23:27-31 Jesus told the crowds who were mourning his unjust crucifixion that they should weep for their own families because of the future destruction of Jerusalem. It would be preferable not to have children in such awful times. Jesus then cited Hs 10:8, where it is said that people will request landslides to hide them from the military onslaught. The proverbial statement in Lk 23:31 implies that if things are this bad for an innocent man in a time of peace (when the wood is green), they will be much worse for those who deserve judgment during a time of war (when it is dry).
23:32-33 Being executed between two . . . criminals fulfilled the prophecy of Is 53:12, as well as Jesus’s words in Lk 22:37. The place where Jesus was crucified was called The Skull. In Aramaic, the name is Golgotha. The Latin equivalent is Calvary.
23:34 Jesus forgave his executioners because they acted in ignorance of who he really was. Some early manuscripts do not include the first part of this verse. The phrase they divided his clothes and cast lots fulfilled Ps 22:18.
23:35-39 Four different groups (the people in general, the leaders, the soldiers, and one of the criminals being crucified) scoffed at Jesus and challenged him to save himself. None of them believed that Jesus was the King of the Jews . . . the Messiah, even though the official inscription above his head on the cross charged him with posing as “the King of the Jews.”
23:40-43 In the midst of this display of unbelief and mockery, the other criminal came to understand the difference between his own guilt and Jesus’s innocence (this man has done nothing wrong). He also realized that Jesus was the Messiah and asked to take part in his coming kingdom. Jesus assured him that, after death, he would immediately be reunited with him in paradise (eternal life beyond the grave; see 2Co 12:4).
23:44-45 The three hours of darkness at midday (from noon . . . until three) was a sign of divine judgment against sin (which Jesus became on the cross) and the sinners who unjustly executed the Son of God. Matthew 27:51 explains that the splitting of the curtain of the sanctuary (between the holy place and the holy of holies in the temple) was caused by a great earthquake. The torn curtain symbolized open access to God, made possible by the death of Christ (see note at 22:20).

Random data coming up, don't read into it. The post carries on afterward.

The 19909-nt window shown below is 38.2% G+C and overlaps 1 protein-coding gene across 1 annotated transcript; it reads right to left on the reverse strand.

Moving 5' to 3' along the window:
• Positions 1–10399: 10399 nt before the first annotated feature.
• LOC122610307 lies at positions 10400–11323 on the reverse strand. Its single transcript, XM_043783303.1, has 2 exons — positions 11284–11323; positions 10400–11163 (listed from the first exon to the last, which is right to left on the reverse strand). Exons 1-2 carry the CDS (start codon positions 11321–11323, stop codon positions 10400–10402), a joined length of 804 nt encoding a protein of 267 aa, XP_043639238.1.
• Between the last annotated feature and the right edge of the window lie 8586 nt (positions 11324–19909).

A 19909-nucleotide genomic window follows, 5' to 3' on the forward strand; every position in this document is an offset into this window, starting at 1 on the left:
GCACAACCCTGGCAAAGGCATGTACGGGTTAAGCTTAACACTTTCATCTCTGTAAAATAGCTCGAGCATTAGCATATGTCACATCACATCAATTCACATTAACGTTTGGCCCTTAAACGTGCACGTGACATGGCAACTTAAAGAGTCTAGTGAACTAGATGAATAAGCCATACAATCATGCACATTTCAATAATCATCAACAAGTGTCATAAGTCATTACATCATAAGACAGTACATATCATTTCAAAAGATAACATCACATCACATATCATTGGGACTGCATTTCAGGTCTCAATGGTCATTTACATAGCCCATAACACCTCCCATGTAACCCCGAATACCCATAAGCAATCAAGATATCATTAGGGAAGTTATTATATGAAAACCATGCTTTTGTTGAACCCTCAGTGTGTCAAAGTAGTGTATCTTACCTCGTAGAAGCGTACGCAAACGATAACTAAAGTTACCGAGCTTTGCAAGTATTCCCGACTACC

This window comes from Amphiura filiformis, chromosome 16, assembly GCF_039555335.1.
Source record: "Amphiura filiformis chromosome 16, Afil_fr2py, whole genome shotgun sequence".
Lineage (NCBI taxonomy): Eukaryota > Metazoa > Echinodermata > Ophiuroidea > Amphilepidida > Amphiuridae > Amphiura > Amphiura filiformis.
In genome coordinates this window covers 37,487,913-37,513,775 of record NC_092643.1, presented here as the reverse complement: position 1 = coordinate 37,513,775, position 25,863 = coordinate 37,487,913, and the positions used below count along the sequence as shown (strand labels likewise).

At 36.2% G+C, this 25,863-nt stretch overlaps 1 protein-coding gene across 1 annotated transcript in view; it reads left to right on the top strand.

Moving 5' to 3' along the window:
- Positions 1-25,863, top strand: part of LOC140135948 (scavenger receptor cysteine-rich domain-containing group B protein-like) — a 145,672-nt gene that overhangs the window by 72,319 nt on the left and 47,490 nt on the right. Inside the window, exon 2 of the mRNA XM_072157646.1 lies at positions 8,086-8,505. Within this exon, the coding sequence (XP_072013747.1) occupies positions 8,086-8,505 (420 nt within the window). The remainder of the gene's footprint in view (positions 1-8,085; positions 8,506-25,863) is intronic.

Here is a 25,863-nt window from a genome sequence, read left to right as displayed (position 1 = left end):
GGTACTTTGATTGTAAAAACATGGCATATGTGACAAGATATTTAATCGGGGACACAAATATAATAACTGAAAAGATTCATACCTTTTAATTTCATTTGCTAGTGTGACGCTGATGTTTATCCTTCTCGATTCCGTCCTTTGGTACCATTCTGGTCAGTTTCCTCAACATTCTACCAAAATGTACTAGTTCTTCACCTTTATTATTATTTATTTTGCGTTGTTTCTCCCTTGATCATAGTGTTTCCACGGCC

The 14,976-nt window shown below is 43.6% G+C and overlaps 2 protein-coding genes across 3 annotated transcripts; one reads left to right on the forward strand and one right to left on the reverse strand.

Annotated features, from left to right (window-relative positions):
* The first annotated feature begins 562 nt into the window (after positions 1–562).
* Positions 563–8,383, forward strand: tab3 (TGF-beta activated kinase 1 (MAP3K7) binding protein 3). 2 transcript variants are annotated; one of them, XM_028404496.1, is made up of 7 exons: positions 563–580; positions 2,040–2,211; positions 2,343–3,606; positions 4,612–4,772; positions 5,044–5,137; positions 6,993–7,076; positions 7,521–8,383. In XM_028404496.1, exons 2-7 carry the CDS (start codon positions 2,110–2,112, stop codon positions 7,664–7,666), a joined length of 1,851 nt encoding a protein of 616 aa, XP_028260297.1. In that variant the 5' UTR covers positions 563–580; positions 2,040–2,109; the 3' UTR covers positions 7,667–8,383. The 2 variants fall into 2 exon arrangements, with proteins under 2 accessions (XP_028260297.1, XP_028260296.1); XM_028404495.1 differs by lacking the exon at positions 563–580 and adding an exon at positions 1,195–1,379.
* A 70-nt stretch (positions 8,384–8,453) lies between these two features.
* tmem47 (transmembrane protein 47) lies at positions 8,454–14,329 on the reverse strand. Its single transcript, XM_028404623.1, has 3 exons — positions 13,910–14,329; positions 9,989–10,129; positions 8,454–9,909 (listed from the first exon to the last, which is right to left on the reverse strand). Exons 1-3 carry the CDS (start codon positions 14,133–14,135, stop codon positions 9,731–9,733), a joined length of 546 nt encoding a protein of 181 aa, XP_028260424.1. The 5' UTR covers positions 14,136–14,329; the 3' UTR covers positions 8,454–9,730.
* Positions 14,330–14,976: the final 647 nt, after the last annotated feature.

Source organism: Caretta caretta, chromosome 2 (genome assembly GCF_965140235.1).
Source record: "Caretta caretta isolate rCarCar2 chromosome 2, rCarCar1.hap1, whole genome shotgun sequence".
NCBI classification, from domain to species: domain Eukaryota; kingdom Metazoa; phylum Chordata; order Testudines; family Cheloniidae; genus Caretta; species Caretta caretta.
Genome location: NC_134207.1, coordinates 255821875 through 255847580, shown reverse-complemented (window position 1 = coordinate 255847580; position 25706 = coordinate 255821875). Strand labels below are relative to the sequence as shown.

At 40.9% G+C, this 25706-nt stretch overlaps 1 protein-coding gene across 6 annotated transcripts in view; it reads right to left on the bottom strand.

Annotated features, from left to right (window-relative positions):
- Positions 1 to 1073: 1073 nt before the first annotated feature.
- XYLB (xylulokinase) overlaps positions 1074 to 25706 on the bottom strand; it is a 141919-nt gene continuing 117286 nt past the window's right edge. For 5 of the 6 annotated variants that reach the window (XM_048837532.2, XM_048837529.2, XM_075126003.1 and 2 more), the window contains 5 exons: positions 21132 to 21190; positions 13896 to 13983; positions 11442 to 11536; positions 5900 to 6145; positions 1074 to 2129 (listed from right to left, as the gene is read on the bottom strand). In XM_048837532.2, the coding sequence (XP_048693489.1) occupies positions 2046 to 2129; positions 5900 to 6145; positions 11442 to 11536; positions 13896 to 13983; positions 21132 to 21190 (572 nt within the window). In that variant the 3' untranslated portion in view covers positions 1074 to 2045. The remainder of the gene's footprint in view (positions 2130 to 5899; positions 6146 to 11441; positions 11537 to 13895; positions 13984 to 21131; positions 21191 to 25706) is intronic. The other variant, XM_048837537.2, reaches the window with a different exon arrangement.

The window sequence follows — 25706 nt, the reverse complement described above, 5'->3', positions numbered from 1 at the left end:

23:46 While expressing faith in God by reciting Ps 31:5, Jesus breathed his last. Jesus was placed on the cross at about 9:00 a.m. (Mk 15:25) and died after only six hours—an unusually short time. Crucifixion victims sometimes lingered for two or three days before death occurred.
23:47 Compared to the parallel accounts, Luke muted the centurion’s confession. Here the centurion merely observed that Jesus was truly righteous (not a criminal in any respect), whereas in Mt 27:54 and Mk 15:39 he is reported as acknowledging that Jesus is the Son of God.
23:48-49 Striking their chests could be a sign of grief, though in Lk 18:13 it appears to reflect contrition before the Lord. Significantly, the women from Galilee, who had generously supported Jesus’s ministry financially (see note at 8:1-3), were spotlighted among those who were watching him die on the cross. They stuck with him even after the male disciples abandoned him. The women are named in Mt 27:56 and Mk 15:40.
23:50-53 Even though Joseph of Arimathea was a member of the Sanhedrin, he had disagreed with their decision to execute Jesus (22:71-23:1). He was a good and righteous man, but he was also a secret disciple of Jesus (Jn 19:38). Jesus was laid in the tomb of the wealthy Joseph instead of the shallow common grave reserved for criminals. This fulfilled the prophecy of Is 53:9. Matthew (27:65-66) stated that soldiers were assigned to guard Jesus’s tomb and that the stone rolled in front of the tomb was stamped with the Roman seal of authority.
23:54-56 Preparation day (from Thursday sundown to Friday sundown) was the last day before the Sabbath when preparations for the Sabbath were completed. Joseph of Arimathea and Nicodemus did much to prepare Jesus’s body for burial (Jn 19:39-40), but the women disciples from Galilee planned to finish the task (prepared spices and perfumes). They had to wait for the Sabbath to pass before they could carry out their plan.